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This past Sat ur day, with the arrest and pub lic humil i a tion of its for eign owner by Bei jing author i ties, the Kro’s Nest unof fi cially ended its five year run. The offi cial end will come at the end of the legal bat tle that Saturday’s inci dent has kicked off. It’s a shame because things didn’t need to turn out this way. I once believed that if God had it writ ten in stone that every for eign restau rant owner in Bei jing was guar an teed to lose every penny of invest ment put in, no mat ter the cir cum stances, Kro would still come out ahead, because he was above the circumstances.
Indeed, Kro, for longer than a short while, was above a lot of things. Above the ordi nary, above expec ta tion, and above the law, or below it if you hap pen to under stand that legal pro tec tions in China extend up the social hier ar chy, not down. He graced the cover of mul ti ple inter na tional mag a zines, starred in CCTV cook ing shows, and appeared in a FHM celebrity photo shoot, all before his twenty-fourth birth day. He was pro claimed a restau rant prodigy by Beijing’s Eng lish lan guage press, and treated like a celebrity by Chi nese gos sip mag a zines. Hated and loved, respected more often than reviled.
Whether The Truth be des tiny, free will, or chaos, I believed he could defy the holy sub lime just like he had defied the expec ta tions of young South ern gen try by refus ing to be any thing but blue col lar while a stu dent at Atlanta’s Westmin ster acad emy; just like he had defied his pious, lawyer father, first by going to col lege in Hawaii, instead of Ivy, and then get ting a full body, seven dragon tattoo.
Today Kro finds him self in a posi tion where he may never see a dime of the many mil lions of ren menbi his restau rants have accrued over a five year period. Kro is closer to broke than kept, think ing about mov ing back in with his Chi nese par ents — his sec ond mother and father - and his lawyers are work ing this case pro-bono, unless any money is actu ally recovered.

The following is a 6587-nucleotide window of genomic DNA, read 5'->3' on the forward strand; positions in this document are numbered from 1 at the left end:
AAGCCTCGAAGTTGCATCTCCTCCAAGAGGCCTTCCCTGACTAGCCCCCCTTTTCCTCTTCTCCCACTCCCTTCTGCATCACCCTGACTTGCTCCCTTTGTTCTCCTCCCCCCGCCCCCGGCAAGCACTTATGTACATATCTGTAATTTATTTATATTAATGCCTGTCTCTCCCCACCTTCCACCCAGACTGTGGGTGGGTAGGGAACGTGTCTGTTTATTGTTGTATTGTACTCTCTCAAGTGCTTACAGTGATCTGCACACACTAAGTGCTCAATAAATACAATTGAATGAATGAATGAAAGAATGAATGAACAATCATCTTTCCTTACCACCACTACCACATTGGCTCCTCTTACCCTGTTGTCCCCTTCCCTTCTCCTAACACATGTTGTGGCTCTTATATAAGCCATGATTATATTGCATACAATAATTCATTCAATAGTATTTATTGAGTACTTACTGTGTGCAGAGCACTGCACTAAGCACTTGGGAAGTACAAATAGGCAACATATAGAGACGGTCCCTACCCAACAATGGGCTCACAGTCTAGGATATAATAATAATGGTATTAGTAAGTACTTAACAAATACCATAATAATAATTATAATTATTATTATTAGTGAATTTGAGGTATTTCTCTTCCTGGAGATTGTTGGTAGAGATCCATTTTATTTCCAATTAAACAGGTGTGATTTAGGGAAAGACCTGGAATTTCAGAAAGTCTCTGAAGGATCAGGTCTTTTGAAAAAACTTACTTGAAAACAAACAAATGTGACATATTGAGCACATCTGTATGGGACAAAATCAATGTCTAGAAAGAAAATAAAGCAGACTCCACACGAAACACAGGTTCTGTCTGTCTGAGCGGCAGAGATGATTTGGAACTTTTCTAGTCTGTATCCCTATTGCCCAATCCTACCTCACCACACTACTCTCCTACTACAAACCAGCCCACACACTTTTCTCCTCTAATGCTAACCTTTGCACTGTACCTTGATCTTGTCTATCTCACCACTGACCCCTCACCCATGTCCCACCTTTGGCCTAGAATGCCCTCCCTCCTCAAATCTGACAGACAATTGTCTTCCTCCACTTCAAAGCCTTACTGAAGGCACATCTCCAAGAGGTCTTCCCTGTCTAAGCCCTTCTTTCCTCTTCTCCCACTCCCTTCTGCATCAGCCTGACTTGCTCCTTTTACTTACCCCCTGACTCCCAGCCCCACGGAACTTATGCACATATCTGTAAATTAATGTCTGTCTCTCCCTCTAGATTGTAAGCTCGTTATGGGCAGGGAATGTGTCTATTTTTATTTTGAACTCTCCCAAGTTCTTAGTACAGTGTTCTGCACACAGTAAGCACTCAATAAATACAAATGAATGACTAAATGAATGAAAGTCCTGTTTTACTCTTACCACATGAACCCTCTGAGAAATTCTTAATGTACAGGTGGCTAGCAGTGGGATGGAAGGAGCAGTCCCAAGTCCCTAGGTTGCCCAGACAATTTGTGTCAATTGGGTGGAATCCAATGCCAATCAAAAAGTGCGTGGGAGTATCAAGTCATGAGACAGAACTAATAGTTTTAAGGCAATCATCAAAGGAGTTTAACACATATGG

By con trast, today Kro’s for mer part ner, Yuan Jie (袁捷), who always insisted that Kro had, in fact, at least three fathers, because to him, too, Kro was like a son, has ten mil lion RMB sit ting in a bank account. It’s a joint bank account Yuan Jie keeps with his wife, a China Revlon exec u tive. It’s ten mil lion RMB he’s not sup posed to have, because the account ing books his wife’s for mer employee turned Kro’s Nest accoun tant, Zhang Yan (张妍), kept and then showed to Kro say that this money does not exist. Those account ing books, indeed, say that the Kro’s Nest is los ing money, and has been for more than a year now, even though this past Novem ber the rent on the biggest of the three Kro’s Nest restau rants fell by more than a half, an arrange ment that Kro nego ti ated with out Yuan Jie’s help.
Maybe this hap pened because Yuan Jie’s wife gave birth to a baby boy two years ago, and Yuan Jie decided that there is noth ing like a son except for a son. Maybe it hap pened because Yuan Jie’s wife no longer liked Kro. Maybe Yuan Jie no longer likes Kro. In any case, Yuan Jie stopped talk ing to Kro a month ago, four weeks before this past, humil i at ing Saturday.
Irri tated, that’s how I feel. I was one of Kro’s first for eign employ ees, and man aged a large part of the busi ness for a period stretch ing from 2007 to the tail end of 2008, when I was the restau rants’ “Da Jing Li” or Gen eral Manager. Kro and I spent so much time try ing to prepar ing so that a day like this past Sat ur day would never come that it’s plain irri tat ing that the day c